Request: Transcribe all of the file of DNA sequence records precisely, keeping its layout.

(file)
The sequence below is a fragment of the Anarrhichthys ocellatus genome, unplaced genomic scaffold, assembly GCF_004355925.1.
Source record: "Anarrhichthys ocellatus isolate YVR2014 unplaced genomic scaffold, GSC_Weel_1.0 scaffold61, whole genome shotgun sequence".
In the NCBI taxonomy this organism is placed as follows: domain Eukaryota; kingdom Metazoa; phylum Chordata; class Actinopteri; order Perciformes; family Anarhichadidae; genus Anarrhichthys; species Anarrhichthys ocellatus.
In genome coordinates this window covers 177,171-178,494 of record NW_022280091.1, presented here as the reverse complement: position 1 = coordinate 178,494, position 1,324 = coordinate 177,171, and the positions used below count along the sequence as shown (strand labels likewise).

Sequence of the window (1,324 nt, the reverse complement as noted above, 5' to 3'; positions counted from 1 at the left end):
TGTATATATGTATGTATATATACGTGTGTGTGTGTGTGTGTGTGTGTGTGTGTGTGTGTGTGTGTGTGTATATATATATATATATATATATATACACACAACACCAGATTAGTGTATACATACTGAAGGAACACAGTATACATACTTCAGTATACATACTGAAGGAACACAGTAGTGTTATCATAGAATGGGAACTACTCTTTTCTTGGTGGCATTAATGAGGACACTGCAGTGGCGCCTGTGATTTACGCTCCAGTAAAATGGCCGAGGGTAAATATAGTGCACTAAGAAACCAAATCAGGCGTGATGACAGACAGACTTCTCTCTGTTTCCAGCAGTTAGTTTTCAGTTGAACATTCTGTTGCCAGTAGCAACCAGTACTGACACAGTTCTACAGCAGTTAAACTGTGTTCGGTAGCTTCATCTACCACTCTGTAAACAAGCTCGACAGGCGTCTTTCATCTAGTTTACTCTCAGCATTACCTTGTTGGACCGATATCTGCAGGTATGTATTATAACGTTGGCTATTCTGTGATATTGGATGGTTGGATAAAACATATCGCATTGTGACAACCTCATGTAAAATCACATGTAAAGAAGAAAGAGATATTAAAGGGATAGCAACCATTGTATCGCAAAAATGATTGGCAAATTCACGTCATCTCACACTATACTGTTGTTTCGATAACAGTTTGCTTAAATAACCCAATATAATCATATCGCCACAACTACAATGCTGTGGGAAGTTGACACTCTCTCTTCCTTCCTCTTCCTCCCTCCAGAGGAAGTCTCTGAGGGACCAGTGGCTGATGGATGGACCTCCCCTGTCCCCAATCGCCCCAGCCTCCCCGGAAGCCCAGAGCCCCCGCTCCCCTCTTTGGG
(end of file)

The sequence below is a fragment of the Anarrhichthys ocellatus genome, unplaced genomic scaffold, assembly GCF_004355925.1.
Source record: "Anarrhichthys ocellatus isolate YVR2014 unplaced genomic scaffold, GSC_Weel_1.0 scaffold61, whole genome shotgun sequence".
In the NCBI taxonomy this organism is placed as follows: domain Eukaryota; kingdom Metazoa; phylum Chordata; class Actinopteri; order Perciformes; family Anarhichadidae; genus Anarrhichthys; species Anarrhichthys ocellatus.
In genome coordinates this window covers 177,171-178,494 of record NW_022280091.1, presented here as the reverse complement: position 1 = coordinate 178,494, position 1,324 = coordinate 177,171, and the positions used below count along the sequence as shown (strand labels likewise).

Sequence of the window (1,324 nt, the reverse complement as noted above, 5' to 3'; positions counted from 1 at the left end):
TGTATATATGTATGTATATATACGTGTGTGTGTGTGTGTGTGTGTGTGTGTGTGTGTGTGTGTGTGTGTATATATATATATATATATATATATACACACAACACCAGATTAGTGTATACATACTGAAGGAACACAGTATACATACTTCAGTATACATACTGAAGGAACACAGTAGTGTTATCATAGAATGGGAACTACTCTTTTCTTGGTGGCATTAATGAGGACACTGCAGTGGCGCCTGTGATTTACGCTCCAGTAAAATGGCCGAGGGTAAATATAGTGCACTAAGAAACCAAATCAGGCGTGATGACAGACAGACTTCTCTCTGTTTCCAGCAGTTAGTTTTCAGTTGAACATTCTGTTGCCAGTAGCAACCAGTACTGACACAGTTCTACAGCAGTTAAACTGTGTTCGGTAGCTTCATCTACCACTCTGTAAACAAGCTCGACAGGCGTCTTTCATCTAGTTTACTCTCAGCATTACCTTGTTGGACCGATATCTGCAGGTATGTATTATAACGTTGGCTATTCTGTGATATTGGATGGTTGGATAAAACATATCGCATTGTGACAACCTCATGTAAAATCACATGTAAAGAAGAAAGAGATATTAAAGGGATAGCAACCATTGTATCGCAAAAATGATTGGCAAATTCACGTCATCTCACACTATACTGTTGTTTCGATAACAGTTTGCTTAAATAACCCAATATAATCATATCGCCACAACTACAATGCTGTGGGAAGTTGACACTCTCTCTTCCTTCCTCTTCCTCCCTCCAGAGGAAGTCTCTGAGGGACCAGTGGCTGATGGATGGACCTCCCCTGTCCCCAATCGCCCCAGCCTCCCCGGAAGCCCAGAGCCCCCGCTCCCCTCTTTGGG